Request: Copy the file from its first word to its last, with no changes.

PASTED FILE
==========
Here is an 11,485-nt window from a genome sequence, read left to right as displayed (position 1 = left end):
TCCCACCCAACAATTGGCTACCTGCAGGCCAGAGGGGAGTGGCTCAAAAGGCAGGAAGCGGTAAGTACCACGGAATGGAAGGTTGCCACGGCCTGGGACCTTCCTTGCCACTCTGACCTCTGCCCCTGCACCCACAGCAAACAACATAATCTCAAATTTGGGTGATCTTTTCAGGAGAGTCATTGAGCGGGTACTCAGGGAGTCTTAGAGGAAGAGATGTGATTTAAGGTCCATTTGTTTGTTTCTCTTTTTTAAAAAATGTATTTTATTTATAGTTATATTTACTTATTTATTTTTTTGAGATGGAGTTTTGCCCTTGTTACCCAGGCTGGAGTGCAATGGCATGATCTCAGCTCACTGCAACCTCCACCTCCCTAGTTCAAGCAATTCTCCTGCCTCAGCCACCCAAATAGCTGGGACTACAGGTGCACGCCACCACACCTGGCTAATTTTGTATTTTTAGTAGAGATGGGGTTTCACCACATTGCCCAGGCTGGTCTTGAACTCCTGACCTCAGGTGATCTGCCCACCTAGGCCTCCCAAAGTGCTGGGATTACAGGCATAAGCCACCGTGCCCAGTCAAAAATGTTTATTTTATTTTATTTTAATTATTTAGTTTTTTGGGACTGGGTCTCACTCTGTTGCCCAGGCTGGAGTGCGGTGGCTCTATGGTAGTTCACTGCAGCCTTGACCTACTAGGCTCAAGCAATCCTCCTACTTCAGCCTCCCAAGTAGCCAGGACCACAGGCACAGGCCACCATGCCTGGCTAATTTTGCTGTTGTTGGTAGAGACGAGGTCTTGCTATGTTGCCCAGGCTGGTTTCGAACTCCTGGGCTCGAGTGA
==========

Here is an 11,485-nt window from a genome sequence, read left to right as displayed (position 1 = left end):
TCCCACCCAACAATTGGCTACCTGCAGGCCAGAGGGGAGTGGCTCAAAAGGCAGGAAGCGGTAAGTACCACGGAATGGAAGGTTGCCACGGCCTGGGACCTTCCTTGCCACTCTGACCTCTGCCCCTGCACCCACAGCAAACAACATAATCTCAAATTTGGGTGATCTTTTCAGGAGAGTCATTGAGCGGGTACTCAGGGAGTCTTAGAGGAAGAGATGTGATTTAAGGTCCATTTGTTTGTTTCTCTTTTTTAAAAAATGTATTTTATTTATAGTTATATTTACTTATTTATTTTTTTGAGATGGAGTTTTGCCCTTGTTACCCAGGCTGGAGTGCAATGGCATGATCTCAGCTCACTGCAACCTCCACCTCCCTAGTTCAAGCAATTCTCCTGCCTCAGCCACCCAAATAGCTGGGACTACAGGTGCACGCCACCACACCTGGCTAATTTTGTATTTTTAGTAGAGATGGGGTTTCACCACATTGCCCAGGCTGGTCTTGAACTCCTGACCTCAGGTGATCTGCCCACCTAGGCCTCCCAAAGTGCTGGGATTACAGGCATAAGCCACCGTGCCCAGTCAAAAATGTTTATTTTATTTTATTTTAATTATTTAGTTTTTTGGGACTGGGTCTCACTCTGTTGCCCAGGCTGGAGTGCGGTGGCTCTATGGTAGTTCACTGCAGCCTTGACCTACTAGGCTCAAGCAATCCTCCTACTTCAGCCTCCCAAGTAGCCAGGACCACAGGCACAGGCCACCATGCCTGGCTAATTTTGCTGTTGTTGGTAGAGACGAGGTCTTGCTATGTTGCCCAGGCTGGTTTCGAACTCCTGGGCTCGAGTGA